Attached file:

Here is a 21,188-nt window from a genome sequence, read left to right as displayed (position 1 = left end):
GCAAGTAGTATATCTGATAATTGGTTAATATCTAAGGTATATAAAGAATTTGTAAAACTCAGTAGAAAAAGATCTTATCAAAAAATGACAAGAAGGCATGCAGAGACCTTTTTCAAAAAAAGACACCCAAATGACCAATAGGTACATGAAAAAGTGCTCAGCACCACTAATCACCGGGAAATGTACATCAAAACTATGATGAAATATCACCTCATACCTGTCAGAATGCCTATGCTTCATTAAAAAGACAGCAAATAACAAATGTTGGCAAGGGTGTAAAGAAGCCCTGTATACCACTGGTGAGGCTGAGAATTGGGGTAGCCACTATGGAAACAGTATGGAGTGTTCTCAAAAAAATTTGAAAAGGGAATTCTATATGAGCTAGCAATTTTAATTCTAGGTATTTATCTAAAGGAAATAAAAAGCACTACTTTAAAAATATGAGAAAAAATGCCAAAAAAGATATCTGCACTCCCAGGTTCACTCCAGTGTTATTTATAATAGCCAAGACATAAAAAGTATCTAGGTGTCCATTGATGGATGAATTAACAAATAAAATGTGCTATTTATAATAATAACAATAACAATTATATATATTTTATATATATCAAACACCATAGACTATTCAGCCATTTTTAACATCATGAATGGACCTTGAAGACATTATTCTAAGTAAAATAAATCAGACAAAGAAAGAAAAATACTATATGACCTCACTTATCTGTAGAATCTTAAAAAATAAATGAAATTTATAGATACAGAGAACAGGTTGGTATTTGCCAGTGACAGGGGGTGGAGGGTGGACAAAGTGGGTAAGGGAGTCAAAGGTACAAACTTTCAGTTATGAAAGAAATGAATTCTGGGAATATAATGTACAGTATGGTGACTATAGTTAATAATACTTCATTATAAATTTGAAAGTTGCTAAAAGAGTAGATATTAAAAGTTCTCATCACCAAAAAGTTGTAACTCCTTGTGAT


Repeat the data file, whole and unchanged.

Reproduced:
Here is a 21,188-nt window from a genome sequence, read left to right as displayed (position 1 = left end):
GCAAGTAGTATATCTGATAATTGGTTAATATCTAAGGTATATAAAGAATTTGTAAAACTCAGTAGAAAAAGATCTTATCAAAAAATGACAAGAAGGCATGCAGAGACCTTTTTCAAAAAAAGACACCCAAATGACCAATAGGTACATGAAAAAGTGCTCAGCACCACTAATCACCGGGAAATGTACATCAAAACTATGATGAAATATCACCTCATACCTGTCAGAATGCCTATGCTTCATTAAAAAGACAGCAAATAACAAATGTTGGCAAGGGTGTAAAGAAGCCCTGTATACCACTGGTGAGGCTGAGAATTGGGGTAGCCACTATGGAAACAGTATGGAGTGTTCTCAAAAAAATTTGAAAAGGGAATTCTATATGAGCTAGCAATTTTAATTCTAGGTATTTATCTAAAGGAAATAAAAAGCACTACTTTAAAAATATGAGAAAAAATGCCAAAAAAGATATCTGCACTCCCAGGTTCACTCCAGTGTTATTTATAATAGCCAAGACATAAAAAGTATCTAGGTGTCCATTGATGGATGAATTAACAAATAAAATGTGCTATTTATAATAATAACAATAACAATTATATATATTTTATATATATCAAACACCATAGACTATTCAGCCATTTTTAACATCATGAATGGACCTTGAAGACATTATTCTAAGTAAAATAAATCAGACAAAGAAAGAAAAATACTATATGACCTCACTTATCTGTAGAATCTTAAAAAATAAATGAAATTTATAGATACAGAGAACAGGTTGGTATTTGCCAGTGACAGGGGGTGGAGGGTGGACAAAGTGGGTAAGGGAGTCAAAGGTACAAACTTTCAGTTATGAAAGAAATGAATTCTGGGAATATAATGTACAGTATGGTGACTATAGTTAATAATACTTCATTATAAATTTGAAAGTTGCTAAAAGAGTAGATATTAAAAGTTCTCATCACCAAAAAGTTGTAACTCCTTGTGAT